Plutonium for Martians

24 Nov 2011

Whatever life forms are on planet Mars, they will have to deal with plutonium-238 produced by American atomic research labs if the Mars Science Laboratory Curiosity mission succeeds. The launch is scheduled for Saturday, November 26th from Cape Canaveral, Florida.

The plutonium-based radio-isotopic generator that powers the Curiosity robot will become an out-of-commission vehicle on the Martian surface after 23 months of activity and exploration. It will leave a lot laboratory waste and its 4.6kg of 238Pu. The half-life of 238Pu is 87.7 years. 264 years after its production, it gives off another 12.5%. If Mars is the subject of colonization experimental within the next century, pioneers risk being exposed to radioactive contamination of human origin dating from 2012 or 1975 with the landing of the Viking probes. Do not forget that the surface and the atmosphere of Mars have been poisoned by at least 5 other crashed probes each powered by a plutonium battery amounting to hundreds of grams.

The Curiosity mission may not succeed. In the statistically improbable but however possible case of an explosion after takeoff, NASA is tempering concerns saying that the plutonium containers are resistant and the thickness of the protective shields is 20% thicker than previous missions. The dose to the most exposed people after the disintegration of the launcher would not be more than an annual dose of natural radiation. Actually, if the plutonium were sprayed and inhaled, it would have carcinogens effects even with the slightest dose. In case of an accident near the launchpad, special control instruments would be able to perform atmospheric analysis. If necessary, exposed populations would shelter themselves in closed spaces. Despite the comforting talk from NASA, who relies on feedback from four decades ago, Robin des Bois reminds them that in 1964, an American spy satellite containing 1kg of 238Pu accidently disintegrated at an altitude of 31 miles of which its contents contaminated the atmosphere. As for 1968, an American meteorological satellite containing a generator of 2kg of 238Pu crashed into the Pacific Ocean somewhere off of Santa Barbara.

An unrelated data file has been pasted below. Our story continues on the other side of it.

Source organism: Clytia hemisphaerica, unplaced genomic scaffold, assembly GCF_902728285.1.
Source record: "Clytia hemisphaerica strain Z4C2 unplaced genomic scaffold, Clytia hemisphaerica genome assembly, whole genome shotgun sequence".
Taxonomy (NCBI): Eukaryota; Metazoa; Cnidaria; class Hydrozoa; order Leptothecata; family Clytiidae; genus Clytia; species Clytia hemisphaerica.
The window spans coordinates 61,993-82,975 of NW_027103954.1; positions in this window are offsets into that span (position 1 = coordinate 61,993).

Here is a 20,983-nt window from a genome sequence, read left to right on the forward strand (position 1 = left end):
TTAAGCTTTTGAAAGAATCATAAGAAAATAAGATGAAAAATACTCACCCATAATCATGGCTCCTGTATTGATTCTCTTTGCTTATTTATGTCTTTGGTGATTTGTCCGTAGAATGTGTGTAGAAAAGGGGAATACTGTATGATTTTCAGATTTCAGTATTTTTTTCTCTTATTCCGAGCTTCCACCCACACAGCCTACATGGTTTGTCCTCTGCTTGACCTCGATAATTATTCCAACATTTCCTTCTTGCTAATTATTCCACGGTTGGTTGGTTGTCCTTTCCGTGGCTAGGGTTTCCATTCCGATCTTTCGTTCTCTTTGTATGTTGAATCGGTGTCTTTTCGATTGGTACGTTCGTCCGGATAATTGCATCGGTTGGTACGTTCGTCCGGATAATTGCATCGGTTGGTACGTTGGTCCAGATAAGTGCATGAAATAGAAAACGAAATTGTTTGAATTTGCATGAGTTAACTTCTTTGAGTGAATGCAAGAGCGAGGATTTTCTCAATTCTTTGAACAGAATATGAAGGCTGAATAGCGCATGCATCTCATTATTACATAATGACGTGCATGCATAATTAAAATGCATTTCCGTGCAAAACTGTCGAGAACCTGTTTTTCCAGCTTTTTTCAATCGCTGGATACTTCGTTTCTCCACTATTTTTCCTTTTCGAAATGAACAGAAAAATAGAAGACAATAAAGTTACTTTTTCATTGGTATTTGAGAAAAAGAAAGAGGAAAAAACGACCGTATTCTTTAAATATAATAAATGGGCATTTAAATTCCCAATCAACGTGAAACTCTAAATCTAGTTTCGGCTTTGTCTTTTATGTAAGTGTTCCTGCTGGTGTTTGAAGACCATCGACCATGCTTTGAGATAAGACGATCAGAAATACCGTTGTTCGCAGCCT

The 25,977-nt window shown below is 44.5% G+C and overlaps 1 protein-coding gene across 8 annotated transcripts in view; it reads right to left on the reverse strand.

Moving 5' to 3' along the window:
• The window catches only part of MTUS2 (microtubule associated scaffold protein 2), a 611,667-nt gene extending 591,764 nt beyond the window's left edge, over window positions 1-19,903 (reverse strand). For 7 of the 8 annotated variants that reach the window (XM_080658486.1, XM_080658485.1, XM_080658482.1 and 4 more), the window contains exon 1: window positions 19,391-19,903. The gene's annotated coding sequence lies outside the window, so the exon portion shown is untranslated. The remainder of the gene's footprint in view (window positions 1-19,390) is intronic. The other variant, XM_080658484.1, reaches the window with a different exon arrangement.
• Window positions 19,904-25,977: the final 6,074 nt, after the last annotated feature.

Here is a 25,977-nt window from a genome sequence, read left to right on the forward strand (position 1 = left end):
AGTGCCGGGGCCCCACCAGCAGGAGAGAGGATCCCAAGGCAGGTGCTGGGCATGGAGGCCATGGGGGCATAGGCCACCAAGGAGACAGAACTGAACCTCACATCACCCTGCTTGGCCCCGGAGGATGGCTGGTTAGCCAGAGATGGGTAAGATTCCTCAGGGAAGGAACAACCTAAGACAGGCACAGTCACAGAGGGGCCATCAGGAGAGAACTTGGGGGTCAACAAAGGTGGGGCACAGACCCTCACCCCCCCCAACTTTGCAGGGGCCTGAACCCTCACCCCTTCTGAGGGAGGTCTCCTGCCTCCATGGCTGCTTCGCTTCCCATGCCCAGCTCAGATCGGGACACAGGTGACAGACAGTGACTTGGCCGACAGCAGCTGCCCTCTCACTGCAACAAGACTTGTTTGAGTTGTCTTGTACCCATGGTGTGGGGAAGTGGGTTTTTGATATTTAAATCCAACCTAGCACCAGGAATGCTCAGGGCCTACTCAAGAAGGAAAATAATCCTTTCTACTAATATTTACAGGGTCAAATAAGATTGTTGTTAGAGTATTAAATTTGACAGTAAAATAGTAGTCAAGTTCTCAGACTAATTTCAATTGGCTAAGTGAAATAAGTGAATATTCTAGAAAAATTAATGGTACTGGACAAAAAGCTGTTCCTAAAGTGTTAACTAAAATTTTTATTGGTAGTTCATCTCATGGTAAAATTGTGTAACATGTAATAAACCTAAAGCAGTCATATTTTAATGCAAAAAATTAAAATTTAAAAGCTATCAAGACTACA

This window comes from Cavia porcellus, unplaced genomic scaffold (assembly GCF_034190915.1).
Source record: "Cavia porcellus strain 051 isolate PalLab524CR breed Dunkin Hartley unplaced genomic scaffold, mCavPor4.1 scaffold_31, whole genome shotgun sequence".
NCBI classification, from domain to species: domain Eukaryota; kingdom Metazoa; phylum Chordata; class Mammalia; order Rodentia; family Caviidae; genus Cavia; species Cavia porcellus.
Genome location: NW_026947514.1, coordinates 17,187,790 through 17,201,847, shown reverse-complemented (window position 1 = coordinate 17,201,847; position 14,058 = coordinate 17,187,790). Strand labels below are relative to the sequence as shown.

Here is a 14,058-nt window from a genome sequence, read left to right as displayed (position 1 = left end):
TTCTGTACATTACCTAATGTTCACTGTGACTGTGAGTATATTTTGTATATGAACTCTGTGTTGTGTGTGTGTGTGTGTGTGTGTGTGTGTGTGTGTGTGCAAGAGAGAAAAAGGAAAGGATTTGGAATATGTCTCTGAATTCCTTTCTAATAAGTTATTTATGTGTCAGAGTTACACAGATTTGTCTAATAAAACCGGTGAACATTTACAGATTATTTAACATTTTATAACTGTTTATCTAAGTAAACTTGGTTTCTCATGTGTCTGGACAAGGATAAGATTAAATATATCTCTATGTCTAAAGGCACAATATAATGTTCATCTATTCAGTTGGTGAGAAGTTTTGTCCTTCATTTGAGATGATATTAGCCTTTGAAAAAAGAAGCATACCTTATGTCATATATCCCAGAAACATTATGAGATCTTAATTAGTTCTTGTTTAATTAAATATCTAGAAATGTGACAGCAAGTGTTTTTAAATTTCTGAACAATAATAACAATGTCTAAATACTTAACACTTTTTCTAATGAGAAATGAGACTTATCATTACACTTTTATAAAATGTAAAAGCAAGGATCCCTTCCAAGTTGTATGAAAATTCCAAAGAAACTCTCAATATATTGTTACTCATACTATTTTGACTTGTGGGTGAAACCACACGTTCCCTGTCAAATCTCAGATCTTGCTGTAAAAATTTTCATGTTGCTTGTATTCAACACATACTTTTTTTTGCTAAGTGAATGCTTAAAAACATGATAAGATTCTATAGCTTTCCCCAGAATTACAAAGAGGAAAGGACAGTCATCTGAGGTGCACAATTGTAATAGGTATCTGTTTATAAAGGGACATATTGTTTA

Another accident possibility could be a misguided trajectory where the rocket and Curiosity robot would crash on the ground, or more likely in sea, like the Soviet probe to Mars in 1996. A few hours after its launch in November 1996 from Baikonur Cosmodrome Base, it plunged into the Pacific Ocean.

In 1992, the United Nations National Assembly adopted a principle limiting nuclear energy sources on space missions that could not adequately use other sources of non-nuclear energy.

But, the treaty of 1967 on the Principles Governing the Activities of States in the in the Exploration and Use of Outer Space, including the Moon and Other Celestial Bodies, says that these activities will be conducted so as to avoid the harmful effects of contamination. 100 countries including the United States ratified this treaty. Robin des Bois estimates that the deposit and abandonment of plutonium or its dispersion in the case of Mars may lead to harmful contamination. It constitutes as such a violation of the treaty founder of space law.

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